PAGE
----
Southern Oregon University's sports and fitness facilities are in for a big lift.
A new, roughly 50,000-square-foot recreation center will house the university's thriving Outdoor Program, a new rock-climbing wall, and new fitness and weight rooms. The project also will include a new track and artificial turf field for Raider Stadium, along with possible upgrades to aging McNeal Pavilion.
Nothing is set in concrete concerning the design of the recreation center or the type of field turf, and the university hasn't hired an architect to develop final renderings, but last year's conceptual design plans for the recreation center show a two-story, concrete and steel facility attached to the east side of McNeal Pavilion.
"The facilities right now are good for the athletic program. Lots of free weights, racks, but as far as encompassing the whole student body, the fitness facility is a little lacking there," said SOU senior Derek Rottenberg, who wrestled for the Raiders and now helps coach the team.
"We've got all the basics, but it doesn't go much further than that," he said.
On Friday afternoon, Rottenberg was working on his cardio and lifting weights in the school's Daniel Meyer Fitness Center. The 9,000-square-foot, two-floor facility is tucked away from the rest of campus beneath the home grandstands at Raider Stadium.
Rottenberg, who was throwing 65-pound dumbbells over his head, won't be here to enjoy the new facilities as a student, but he sees the improvements as a positive thing for those who will be at the school, he said.
"I know a lot of students feel intimidated to come in and work out in such a small space; they don't want to work out right next to some guy lifting 300 pounds," Rottenberg said.
In 2012, students at SOU voted to accept a $95 fee increase to help fund the project, excluding the pavilion upgrades, to the sum of about $20 million, according to Oregon University System budget reports.
The $95-per-term fee will be in addition to the students' $301 incidental fees, but will be collected only while the project is under construction, said Tim Robitz, the school's housing director.
Conceptual designs were used to give students and the Oregon Legislature, which approved OUS's operating budget in June, a clear idea of the project's scope, Robitz said.
The recreation center may also house locker rooms and multipurpose gyms, according to those designs.
During its upcoming February session, the Legislature will have the opportunity to approve between $15 million and $20 million of the deferred maintenance funding within the OUS budget for seismic renovation and other upgrades to McNeal Pavilion, said Robitz. The university requested that OUS consider renovation of the building a high priority, he said.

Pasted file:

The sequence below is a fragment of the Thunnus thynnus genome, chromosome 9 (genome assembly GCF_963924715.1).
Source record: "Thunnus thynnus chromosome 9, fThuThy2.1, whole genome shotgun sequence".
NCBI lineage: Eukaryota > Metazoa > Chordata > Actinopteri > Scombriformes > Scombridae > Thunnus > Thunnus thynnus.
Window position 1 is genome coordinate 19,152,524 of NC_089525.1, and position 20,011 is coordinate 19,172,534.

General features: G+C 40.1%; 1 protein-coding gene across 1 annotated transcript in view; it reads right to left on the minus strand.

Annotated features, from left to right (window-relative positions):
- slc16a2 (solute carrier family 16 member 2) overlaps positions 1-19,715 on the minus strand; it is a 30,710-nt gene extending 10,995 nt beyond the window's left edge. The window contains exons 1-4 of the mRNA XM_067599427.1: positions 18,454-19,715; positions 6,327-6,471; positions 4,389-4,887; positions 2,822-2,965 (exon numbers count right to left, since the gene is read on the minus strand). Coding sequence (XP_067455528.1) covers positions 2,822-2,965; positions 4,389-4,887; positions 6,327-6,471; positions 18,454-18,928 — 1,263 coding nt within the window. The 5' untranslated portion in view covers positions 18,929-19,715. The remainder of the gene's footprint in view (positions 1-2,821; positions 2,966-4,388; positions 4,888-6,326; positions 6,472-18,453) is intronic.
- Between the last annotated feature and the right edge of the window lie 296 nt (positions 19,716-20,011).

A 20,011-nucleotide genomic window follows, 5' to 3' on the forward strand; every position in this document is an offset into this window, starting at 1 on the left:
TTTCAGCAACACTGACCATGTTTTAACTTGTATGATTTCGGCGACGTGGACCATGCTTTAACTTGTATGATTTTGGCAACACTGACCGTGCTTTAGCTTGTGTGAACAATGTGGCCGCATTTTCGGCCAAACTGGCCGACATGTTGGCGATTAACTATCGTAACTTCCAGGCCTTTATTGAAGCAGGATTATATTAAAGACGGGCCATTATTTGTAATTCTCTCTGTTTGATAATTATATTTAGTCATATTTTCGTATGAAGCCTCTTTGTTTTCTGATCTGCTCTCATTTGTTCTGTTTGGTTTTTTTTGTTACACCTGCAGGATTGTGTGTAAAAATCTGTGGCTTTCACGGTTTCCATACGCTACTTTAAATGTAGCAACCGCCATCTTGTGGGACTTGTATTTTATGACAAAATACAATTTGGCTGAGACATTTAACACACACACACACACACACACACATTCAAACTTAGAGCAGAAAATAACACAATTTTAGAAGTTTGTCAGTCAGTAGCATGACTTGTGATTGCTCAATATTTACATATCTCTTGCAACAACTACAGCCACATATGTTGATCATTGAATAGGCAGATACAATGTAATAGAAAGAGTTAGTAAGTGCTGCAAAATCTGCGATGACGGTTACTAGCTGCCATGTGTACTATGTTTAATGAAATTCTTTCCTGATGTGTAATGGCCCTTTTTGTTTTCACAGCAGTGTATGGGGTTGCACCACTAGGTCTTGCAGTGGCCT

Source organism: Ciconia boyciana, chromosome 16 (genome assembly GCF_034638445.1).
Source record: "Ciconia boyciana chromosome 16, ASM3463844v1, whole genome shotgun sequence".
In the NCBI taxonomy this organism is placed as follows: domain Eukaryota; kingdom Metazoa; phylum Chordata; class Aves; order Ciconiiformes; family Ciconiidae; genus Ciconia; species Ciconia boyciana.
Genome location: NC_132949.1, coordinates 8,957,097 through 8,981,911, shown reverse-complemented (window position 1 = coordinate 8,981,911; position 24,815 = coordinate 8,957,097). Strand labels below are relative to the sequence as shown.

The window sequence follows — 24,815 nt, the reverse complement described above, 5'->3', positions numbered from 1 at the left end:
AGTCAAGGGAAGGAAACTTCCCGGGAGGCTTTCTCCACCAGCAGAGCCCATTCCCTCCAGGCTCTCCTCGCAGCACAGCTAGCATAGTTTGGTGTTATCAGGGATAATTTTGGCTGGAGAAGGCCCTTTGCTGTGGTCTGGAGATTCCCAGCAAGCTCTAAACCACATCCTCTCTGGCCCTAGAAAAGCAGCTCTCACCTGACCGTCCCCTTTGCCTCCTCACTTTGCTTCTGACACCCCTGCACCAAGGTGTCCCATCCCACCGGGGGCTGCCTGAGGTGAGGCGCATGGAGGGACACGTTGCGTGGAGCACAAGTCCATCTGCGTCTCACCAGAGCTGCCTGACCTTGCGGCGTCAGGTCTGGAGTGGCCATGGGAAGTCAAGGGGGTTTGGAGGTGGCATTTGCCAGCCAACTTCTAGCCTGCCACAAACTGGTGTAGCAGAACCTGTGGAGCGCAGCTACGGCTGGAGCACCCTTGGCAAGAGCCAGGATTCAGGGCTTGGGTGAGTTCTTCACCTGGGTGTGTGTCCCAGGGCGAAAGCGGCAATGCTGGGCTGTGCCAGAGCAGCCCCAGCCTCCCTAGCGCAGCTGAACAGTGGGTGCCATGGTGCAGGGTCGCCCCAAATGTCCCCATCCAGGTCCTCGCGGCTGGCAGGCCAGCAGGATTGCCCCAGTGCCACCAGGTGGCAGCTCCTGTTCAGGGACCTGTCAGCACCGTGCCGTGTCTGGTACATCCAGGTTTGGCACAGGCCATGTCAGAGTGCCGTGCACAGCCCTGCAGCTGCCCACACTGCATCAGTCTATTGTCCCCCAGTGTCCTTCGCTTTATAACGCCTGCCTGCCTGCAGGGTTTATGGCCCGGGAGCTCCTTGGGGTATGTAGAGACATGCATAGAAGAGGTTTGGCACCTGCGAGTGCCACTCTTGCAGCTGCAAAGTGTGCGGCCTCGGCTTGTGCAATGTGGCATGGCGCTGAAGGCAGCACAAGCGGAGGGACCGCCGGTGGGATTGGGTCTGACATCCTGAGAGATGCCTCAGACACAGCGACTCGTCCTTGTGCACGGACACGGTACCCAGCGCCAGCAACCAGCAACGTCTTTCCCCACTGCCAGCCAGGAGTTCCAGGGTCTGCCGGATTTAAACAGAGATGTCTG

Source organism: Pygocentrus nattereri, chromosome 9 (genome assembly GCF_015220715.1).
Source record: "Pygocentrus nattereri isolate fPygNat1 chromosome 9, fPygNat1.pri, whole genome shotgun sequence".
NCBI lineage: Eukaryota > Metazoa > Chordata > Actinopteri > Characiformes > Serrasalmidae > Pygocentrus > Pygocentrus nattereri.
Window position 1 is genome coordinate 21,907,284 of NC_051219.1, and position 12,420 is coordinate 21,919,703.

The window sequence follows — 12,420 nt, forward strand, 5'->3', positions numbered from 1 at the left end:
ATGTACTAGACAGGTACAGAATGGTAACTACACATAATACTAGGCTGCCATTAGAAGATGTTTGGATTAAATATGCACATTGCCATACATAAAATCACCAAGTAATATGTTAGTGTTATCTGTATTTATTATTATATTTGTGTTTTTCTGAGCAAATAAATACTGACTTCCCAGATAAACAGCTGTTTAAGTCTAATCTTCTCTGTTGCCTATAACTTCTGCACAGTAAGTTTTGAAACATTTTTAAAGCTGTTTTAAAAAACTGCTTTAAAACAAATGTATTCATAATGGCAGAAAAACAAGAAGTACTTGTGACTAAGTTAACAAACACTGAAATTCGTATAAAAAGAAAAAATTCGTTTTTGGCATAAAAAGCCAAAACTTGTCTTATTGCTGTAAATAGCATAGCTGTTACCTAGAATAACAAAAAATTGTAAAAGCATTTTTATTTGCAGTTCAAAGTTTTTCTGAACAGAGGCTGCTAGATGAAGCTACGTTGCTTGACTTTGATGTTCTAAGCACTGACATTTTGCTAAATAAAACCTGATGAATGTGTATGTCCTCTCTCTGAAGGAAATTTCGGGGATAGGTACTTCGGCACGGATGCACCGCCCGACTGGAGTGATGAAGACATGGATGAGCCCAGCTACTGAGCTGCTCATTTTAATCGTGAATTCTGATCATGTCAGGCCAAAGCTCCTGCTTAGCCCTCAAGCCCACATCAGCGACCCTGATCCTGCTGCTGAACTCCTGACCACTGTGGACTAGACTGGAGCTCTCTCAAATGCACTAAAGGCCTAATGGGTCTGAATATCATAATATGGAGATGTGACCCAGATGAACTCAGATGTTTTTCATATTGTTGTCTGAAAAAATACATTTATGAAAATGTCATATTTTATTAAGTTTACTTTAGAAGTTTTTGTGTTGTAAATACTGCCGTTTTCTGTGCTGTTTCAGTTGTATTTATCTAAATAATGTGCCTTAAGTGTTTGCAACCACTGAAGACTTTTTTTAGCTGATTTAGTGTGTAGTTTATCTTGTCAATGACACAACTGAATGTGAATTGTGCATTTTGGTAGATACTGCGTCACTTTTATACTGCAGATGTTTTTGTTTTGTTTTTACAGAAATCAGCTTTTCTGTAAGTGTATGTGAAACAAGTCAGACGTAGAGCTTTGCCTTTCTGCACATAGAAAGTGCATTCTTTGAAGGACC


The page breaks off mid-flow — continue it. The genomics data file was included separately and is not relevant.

"If the Legislature does that, there would be some value of savings to combining the two projects ... one architect, one contractor," Robitz said.
According to an OUS capital budget report on its 2013-15 spending, McNeal Pavilion "has extensive deferred maintenance and seismic upgrades needed to ensure the facility's continued use. ... The entire facility is in poor, deteriorating condition."
The university doesn't have a formal timeline for the process, but if everything fell into place, Robitz said, renovation of the track and field would begin by December and be complete before graduation on June 14.
During the upcoming fall term, students will be asked to weigh in on the design of the field turf and recreation center, Robitz said, adding the new turf at Raider Stadium will be expanded to accommodate women's soccer, lacrosse, and the university's club and intramural sports teams.
Robitz expects the university to finalize the recreation center's design from March through June, and construction could begin as early as August. He expects the university to hire an architect for the project no later than February.
"I can't wait ... this place sucks," said Brittney Pressey, a sophomore, who used the fitness center a few times a week during her freshman year at SOU.
"I use it quite a bit ... there just is not enough stuff, and a lot of it is broken."
Pressey mostly sticks to the cardio equipment on the second floor of the fitness center, she said.
Senior Kiara Moore, a power forward on the SOU women's basketball team, said she is sad she'll miss out on the new upgrades, especially after working out for the last four years in the current dim and stagnant weight room.
"It's cramped; you're always too close to someone," she said. "I think the new place will be a good thing. All the buildings that they are doing now will be good for the students."
Sam Wheeler is a freelance writer living in Ashland. Email him at firstname.lastname@example.org.